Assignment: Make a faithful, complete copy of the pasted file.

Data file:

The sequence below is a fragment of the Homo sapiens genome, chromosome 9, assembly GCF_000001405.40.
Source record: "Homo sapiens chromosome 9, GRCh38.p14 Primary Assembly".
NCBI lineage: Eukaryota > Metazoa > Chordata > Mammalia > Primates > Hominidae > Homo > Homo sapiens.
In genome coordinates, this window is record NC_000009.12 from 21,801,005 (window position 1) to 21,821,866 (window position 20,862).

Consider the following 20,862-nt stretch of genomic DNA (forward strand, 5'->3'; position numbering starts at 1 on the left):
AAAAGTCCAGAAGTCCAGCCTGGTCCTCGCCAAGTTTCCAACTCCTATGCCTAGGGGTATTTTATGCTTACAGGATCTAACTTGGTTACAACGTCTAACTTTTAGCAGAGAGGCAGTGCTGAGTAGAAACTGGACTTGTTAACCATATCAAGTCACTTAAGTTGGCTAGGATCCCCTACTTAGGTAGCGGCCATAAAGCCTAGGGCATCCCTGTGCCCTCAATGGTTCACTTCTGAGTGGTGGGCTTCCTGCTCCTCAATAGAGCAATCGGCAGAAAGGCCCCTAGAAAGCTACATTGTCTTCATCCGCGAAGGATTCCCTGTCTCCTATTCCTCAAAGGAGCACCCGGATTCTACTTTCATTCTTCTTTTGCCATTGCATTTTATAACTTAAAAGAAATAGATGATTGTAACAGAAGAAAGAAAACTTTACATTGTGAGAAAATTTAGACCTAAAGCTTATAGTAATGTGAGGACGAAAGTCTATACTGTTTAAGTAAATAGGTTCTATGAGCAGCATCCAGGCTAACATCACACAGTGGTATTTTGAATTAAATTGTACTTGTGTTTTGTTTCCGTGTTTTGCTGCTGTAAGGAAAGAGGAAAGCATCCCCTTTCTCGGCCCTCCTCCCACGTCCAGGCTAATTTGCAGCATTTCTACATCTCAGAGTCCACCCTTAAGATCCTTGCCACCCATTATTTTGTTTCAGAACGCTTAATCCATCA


The sequence below is a fragment of the Homo sapiens genome, chromosome 9, assembly GCF_000001405.40.
Source record: "Homo sapiens chromosome 9, GRCh38.p14 Primary Assembly".
NCBI lineage: Eukaryota > Metazoa > Chordata > Mammalia > Primates > Hominidae > Homo > Homo sapiens.
In genome coordinates, this window is record NC_000009.12 from 21,801,005 (window position 1) to 21,821,866 (window position 20,862).

Consider the following 20,862-nt stretch of genomic DNA (forward strand, 5'->3'; position numbering starts at 1 on the left):
AAAAGTCCAGAAGTCCAGCCTGGTCCTCGCCAAGTTTCCAACTCCTATGCCTAGGGGTATTTTATGCTTACAGGATCTAACTTGGTTACAACGTCTAACTTTTAGCAGAGAGGCAGTGCTGAGTAGAAACTGGACTTGTTAACCATATCAAGTCACTTAAGTTGGCTAGGATCCCCTACTTAGGTAGCGGCCATAAAGCCTAGGGCATCCCTGTGCCCTCAATGGTTCACTTCTGAGTGGTGGGCTTCCTGCTCCTCAATAGAGCAATCGGCAGAAAGGCCCCTAGAAAGCTACATTGTCTTCATCCGCGAAGGATTCCCTGTCTCCTATTCCTCAAAGGAGCACCCGGATTCTACTTTCATTCTTCTTTTGCCATTGCATTTTATAACTTAAAAGAAATAGATGATTGTAACAGAAGAAAGAAAACTTTACATTGTGAGAAAATTTAGACCTAAAGCTTATAGTAATGTGAGGACGAAAGTCTATACTGTTTAAGTAAATAGGTTCTATGAGCAGCATCCAGGCTAACATCACACAGTGGTATTTTGAATTAAATTGTACTTGTGTTTTGTTTCCGTGTTTTGCTGCTGTAAGGAAAGAGGAAAGCATCCCCTTTCTCGGCCCTCCTCCCACGTCCAGGCTAATTTGCAGCATTTCTACATCTCAGAGTCCACCCTTAAGATCCTTGCCACCCATTATTTTGTTTCAGAACGCTTAATCCATCA